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Restricted-Calorie Diet (In Of Itself) May Not Lead to Longevity

August 30, 2012

Note: More evidence (as others have suggested) that it’s not the calorie restriction itself that has provided benefits in prior studies, merely the reduction in the gross amount of carbohydrates that occur in such a diet. – HT

Two independent teams — one at the U.S. National Institute on Aging in Bethesda, Md., and the other at the Wisconsin National Primate Research Center in Madison, Wis.,  each placed rhesus monkeys on diets that contained 30 percent fewer calories than normal and have periodically provided updates on the health and longevity of the animals.

As the latest Nature dispatch found, the NIA monkeys fed a calorie-restricted diet didn’t live any longer than monkeys on a higher-calorie diet.  No matter what they ate, maximum lifespan seems to hover around 40 years of age. Half the monkeys that began the study as youngsters were still alive, but the researchers say, based on survival patterns, they predict the remaining calorie-restrictors and controls will all live to be about the same age….

Conflicting Results

These latest findings are at odds with the WNPRC study in which calorie-restricted monkeys have far outlived the controls. Floyd Chilton, a professor of physiology and pharmacology at Wake Forest University Medical Center, said the study design might account for some of the disparities.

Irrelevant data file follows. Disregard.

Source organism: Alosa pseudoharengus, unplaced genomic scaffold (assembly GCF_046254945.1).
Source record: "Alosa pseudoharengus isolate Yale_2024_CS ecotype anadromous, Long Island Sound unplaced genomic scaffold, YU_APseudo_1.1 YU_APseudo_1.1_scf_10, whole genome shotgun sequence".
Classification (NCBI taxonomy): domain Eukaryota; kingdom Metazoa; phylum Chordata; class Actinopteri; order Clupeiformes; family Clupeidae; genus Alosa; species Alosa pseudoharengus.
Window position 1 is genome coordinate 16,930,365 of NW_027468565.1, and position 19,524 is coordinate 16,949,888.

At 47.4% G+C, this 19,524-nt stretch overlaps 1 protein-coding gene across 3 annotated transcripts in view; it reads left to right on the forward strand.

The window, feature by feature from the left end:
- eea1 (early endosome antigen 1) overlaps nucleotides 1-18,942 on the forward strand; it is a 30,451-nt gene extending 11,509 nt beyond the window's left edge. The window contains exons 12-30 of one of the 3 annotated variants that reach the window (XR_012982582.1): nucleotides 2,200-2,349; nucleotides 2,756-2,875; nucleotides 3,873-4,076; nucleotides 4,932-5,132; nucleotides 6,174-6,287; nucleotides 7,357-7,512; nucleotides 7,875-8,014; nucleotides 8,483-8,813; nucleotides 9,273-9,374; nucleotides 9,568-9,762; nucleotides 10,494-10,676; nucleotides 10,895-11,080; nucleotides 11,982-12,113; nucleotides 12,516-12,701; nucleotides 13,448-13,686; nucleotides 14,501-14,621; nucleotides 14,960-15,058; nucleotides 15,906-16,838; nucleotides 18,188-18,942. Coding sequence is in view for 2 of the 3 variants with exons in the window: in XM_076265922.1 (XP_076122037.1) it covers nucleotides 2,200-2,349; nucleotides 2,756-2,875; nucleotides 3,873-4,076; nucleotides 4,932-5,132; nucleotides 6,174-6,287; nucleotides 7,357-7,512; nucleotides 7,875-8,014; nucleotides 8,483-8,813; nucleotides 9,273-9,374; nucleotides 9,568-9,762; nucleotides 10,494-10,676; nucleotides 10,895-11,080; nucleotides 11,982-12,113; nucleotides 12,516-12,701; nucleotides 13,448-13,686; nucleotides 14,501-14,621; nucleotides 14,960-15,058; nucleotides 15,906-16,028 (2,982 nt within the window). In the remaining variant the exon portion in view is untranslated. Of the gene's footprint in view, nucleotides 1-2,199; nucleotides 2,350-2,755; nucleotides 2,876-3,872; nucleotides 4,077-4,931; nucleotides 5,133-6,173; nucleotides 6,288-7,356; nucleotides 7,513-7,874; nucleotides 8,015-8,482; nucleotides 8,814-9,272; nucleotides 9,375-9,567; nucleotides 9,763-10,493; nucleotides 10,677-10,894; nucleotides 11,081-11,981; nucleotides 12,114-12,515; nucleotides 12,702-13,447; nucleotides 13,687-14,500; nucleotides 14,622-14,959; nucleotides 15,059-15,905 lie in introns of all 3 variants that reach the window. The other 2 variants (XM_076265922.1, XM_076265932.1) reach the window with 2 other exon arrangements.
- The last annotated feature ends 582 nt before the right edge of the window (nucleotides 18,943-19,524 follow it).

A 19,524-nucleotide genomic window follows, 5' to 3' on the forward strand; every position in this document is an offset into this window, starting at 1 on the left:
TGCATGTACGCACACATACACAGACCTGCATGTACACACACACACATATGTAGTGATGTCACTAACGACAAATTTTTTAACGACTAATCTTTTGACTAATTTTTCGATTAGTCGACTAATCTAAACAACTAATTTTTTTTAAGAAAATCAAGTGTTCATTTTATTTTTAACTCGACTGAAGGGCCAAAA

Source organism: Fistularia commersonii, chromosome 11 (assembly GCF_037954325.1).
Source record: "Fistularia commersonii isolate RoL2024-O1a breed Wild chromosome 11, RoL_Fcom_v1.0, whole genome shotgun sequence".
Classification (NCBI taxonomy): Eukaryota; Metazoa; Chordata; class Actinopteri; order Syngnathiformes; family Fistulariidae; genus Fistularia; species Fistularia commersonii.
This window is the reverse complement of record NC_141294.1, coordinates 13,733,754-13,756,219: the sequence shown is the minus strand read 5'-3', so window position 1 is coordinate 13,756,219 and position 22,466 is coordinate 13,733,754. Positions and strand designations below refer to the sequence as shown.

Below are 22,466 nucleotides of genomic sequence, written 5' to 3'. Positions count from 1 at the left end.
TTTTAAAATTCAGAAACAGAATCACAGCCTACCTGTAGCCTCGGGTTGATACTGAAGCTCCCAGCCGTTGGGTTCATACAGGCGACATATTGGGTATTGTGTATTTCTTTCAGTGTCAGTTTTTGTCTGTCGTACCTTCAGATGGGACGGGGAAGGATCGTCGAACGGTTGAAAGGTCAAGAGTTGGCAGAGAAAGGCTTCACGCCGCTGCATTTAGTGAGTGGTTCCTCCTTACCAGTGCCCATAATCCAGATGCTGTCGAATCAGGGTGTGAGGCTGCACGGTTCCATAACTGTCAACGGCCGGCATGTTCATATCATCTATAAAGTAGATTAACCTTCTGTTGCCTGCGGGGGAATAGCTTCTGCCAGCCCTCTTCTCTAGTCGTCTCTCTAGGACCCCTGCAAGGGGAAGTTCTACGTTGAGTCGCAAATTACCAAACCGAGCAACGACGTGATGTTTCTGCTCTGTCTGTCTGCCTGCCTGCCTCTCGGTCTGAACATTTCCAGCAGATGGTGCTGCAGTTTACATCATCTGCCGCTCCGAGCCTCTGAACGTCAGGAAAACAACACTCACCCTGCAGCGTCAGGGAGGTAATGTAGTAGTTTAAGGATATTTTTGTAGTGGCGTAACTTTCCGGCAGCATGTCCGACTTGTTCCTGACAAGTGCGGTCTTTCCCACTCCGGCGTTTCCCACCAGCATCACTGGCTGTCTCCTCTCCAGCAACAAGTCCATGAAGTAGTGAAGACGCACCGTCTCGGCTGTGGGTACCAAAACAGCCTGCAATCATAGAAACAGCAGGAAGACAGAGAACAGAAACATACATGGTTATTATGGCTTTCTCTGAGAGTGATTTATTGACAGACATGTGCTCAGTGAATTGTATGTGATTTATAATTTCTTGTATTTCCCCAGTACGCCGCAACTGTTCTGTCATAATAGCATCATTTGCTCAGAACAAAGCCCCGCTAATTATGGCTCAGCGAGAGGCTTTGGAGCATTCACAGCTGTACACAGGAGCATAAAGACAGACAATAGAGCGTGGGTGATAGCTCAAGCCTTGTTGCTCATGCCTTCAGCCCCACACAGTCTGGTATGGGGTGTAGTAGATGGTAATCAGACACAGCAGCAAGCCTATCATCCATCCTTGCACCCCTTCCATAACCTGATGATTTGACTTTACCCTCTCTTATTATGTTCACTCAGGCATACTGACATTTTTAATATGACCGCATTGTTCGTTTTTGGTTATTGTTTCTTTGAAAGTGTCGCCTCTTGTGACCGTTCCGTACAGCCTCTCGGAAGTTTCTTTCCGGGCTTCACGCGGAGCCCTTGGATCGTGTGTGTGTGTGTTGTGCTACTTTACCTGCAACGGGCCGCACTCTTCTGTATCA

For one thing, the Wisconsin monkeys subsisted on a diet that shared many of the same unhealthy aspects of a typical Western diet, such as a high amount of sugar, whereas the NIA primates were fed a much healthier diet and were also given vitamin supplements.

“The NIA monkeys were already eating so healthy to begin with, the calorie reduction may not have provided much more of a health advantage,” Chilton said.

Mattison said this could be a limitation. “Certainly quality of the food and the nutrient composition/ratios could factor into the equation. Because calorie restriction is causing a metabolic stress, it is reasonable to speculate that a nutritionally complete and balanced diet would be better for the organism, regardless of the quantity,” she said.

More at ABC News

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